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Does wool smell?

Why wool stinks and how to get rid of the smell

Merino wool is a natural fiber of animal origin, which is used to make clothing, blankets, carpets and other products.

Wool has several properties, such as warmth, breathability, elasticity and resistance.

However, merino wool also has disadvantages, including the tendency to capture and retain bad odors, especially when it gets wet. However, this is usually synonymous with the quality of the woolen garment purchased, because it is certainly pure virgin wool.

Why does wool stink when it gets wet?

Wool stinks when it gets wet for several reasons, including:

- The presence of lanolin, a fatty and waxy substance that covers the wool fibers and which serves to protect the fleece of animals from humidity and parasites. Lanolin has a characteristic odor, which can become stronger and more unpleasant when the wool gets wet.

- The formation of bacteria and fungi, which develop in wool fibers when they are exposed to humidity and heat. These microorganisms produce gases and chemicals that cause wet wool to smell bad.

- The absorption of external odors, such as sweat, smoke, kitchen fumes and other pollutants. Wool has a particular structure, made up of scales that overlap and create air chambers between the fibres. These air chambers allow the wool to easily absorb odors from the surrounding environment, which are then released when the wool gets wet.

How to eliminate the smell from wool?

To eliminate the smell from wool, you need to follow some precautions when cleaning and storing wool products. Here are some tips:

- Wash wool carefully, usually for 30 minutes or by following the instructions on the label and using specific products for wool, such as Marseille soap, mild detergent or baking soda.

Never use bleach, fabric softener or harsh detergents, which can damage the fibers and make the smell worse.

Hand washing should always be preferred or, if in the washing machine, always with a delicate program and at low temperature, without rubbing or twisting the fabric. If the wool is very dirty or stained, you can use a soft brush or a damp cloth to remove the dirt, but gently.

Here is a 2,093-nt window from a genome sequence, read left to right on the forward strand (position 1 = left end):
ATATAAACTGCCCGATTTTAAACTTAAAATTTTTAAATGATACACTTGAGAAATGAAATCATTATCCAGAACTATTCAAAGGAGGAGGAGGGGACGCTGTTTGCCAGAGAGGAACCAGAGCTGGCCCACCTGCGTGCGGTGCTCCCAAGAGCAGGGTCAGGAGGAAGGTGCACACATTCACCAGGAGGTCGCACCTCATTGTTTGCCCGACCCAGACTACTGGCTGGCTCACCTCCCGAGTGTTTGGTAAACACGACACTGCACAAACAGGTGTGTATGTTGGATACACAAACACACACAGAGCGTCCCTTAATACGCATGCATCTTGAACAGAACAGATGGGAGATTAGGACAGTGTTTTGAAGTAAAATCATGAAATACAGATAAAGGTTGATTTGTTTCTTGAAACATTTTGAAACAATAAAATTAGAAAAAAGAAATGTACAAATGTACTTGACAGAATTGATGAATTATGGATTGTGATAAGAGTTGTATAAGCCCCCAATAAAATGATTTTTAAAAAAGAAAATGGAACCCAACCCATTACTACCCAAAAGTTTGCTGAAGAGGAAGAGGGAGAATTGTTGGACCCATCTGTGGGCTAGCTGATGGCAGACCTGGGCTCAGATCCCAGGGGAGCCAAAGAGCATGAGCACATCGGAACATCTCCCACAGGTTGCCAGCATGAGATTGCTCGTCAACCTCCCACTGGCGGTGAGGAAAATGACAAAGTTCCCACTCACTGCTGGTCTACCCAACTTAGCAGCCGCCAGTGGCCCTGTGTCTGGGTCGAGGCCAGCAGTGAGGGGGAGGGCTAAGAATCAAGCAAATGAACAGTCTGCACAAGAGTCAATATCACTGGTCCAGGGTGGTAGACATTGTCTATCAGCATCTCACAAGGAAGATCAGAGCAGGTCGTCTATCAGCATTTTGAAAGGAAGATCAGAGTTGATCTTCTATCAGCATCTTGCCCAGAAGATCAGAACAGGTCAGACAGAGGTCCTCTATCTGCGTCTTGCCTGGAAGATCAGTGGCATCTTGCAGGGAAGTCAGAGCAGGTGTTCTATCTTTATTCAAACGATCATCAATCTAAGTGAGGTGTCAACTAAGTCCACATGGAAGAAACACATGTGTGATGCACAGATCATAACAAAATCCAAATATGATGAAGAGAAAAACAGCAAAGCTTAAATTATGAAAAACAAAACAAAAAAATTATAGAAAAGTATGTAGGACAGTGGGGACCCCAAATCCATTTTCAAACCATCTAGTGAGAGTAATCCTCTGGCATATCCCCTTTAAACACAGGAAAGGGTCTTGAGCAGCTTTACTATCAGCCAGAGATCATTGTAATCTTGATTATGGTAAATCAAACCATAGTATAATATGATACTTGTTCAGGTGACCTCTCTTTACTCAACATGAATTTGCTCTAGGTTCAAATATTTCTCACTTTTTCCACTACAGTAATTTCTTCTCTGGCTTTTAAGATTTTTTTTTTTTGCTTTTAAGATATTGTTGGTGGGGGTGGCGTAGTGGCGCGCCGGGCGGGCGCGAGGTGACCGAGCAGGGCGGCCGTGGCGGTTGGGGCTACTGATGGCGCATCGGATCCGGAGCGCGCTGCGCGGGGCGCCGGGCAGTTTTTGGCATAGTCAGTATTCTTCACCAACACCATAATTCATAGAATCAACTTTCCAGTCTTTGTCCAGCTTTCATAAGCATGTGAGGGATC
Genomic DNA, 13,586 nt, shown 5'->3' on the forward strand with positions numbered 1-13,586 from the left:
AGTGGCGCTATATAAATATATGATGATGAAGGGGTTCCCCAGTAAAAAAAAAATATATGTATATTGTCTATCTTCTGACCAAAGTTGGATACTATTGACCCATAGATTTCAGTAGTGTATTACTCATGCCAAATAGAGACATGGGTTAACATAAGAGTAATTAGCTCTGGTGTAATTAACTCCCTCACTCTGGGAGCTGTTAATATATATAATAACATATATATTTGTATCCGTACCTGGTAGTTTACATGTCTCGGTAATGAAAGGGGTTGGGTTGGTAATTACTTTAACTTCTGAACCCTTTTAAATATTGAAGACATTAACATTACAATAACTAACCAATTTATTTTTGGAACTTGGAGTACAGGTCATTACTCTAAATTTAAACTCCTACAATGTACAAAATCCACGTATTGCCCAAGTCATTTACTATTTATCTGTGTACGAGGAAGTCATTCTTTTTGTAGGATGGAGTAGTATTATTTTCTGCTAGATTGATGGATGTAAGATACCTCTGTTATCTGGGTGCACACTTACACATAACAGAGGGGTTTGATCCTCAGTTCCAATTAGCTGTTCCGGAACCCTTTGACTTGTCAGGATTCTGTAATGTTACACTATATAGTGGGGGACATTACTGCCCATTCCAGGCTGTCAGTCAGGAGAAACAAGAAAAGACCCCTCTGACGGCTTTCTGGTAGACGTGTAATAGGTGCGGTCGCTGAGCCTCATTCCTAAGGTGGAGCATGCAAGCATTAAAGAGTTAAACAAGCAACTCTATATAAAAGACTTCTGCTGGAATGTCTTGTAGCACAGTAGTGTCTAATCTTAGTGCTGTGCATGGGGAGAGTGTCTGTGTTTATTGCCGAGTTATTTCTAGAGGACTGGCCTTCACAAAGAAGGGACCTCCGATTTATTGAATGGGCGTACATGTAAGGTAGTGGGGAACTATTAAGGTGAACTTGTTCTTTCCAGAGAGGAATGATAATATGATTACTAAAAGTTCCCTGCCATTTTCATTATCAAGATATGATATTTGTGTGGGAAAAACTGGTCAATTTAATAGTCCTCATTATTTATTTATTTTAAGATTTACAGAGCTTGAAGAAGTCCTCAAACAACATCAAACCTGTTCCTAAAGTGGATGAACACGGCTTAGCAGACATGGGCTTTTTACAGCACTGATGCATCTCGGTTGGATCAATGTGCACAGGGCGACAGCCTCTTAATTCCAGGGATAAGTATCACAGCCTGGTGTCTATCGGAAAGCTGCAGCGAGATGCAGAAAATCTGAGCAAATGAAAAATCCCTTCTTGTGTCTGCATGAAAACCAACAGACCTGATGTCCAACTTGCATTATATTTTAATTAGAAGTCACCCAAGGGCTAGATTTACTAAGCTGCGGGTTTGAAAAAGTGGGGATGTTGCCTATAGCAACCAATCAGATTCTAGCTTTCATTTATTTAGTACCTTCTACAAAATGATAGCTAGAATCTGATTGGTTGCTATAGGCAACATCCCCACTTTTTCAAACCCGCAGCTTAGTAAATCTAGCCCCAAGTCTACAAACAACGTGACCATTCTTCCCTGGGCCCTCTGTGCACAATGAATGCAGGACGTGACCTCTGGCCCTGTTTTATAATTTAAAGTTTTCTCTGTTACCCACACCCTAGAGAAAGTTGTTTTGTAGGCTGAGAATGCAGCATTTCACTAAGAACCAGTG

- Rinse the wool well, eliminating all soap or detergent residues. You can add a little white vinegar or lemon juice to the rinse water to neutralize odors and make the wool softer and shinier. Don't leave wool to soak for too long, as it may felt or turn yellow.

- Dry the wool correctly, squeezing it with your hands or wrapping it in a dry cloth, without twisting it.

Lay the wool out on a flat surface, such as a table or bed, and shape it back into shape with your hands. Avoid hanging wool, which could warp under the weight of water.

Also avoid exposing wool to direct sun or heat sources, which could dry it too much and fade it. If you use the dryer, choose a gentle, low-temperature program, and place the wool in a protective net.

- Perfume the wool, using natural anti-odor remedies to give wool products a good smell.

You can use sachets of lavender, cedar, rosemary or other aromatic herbs to place in drawers or cupboards where wool is stored.

You can also use essential oils, to spray on woolen garments or to add to washing or rinsing water.

Following the advice of Lanaioli, you will be able to eliminate the smell from wool and keep wool products clean, fragrant and in good condition for a long time.


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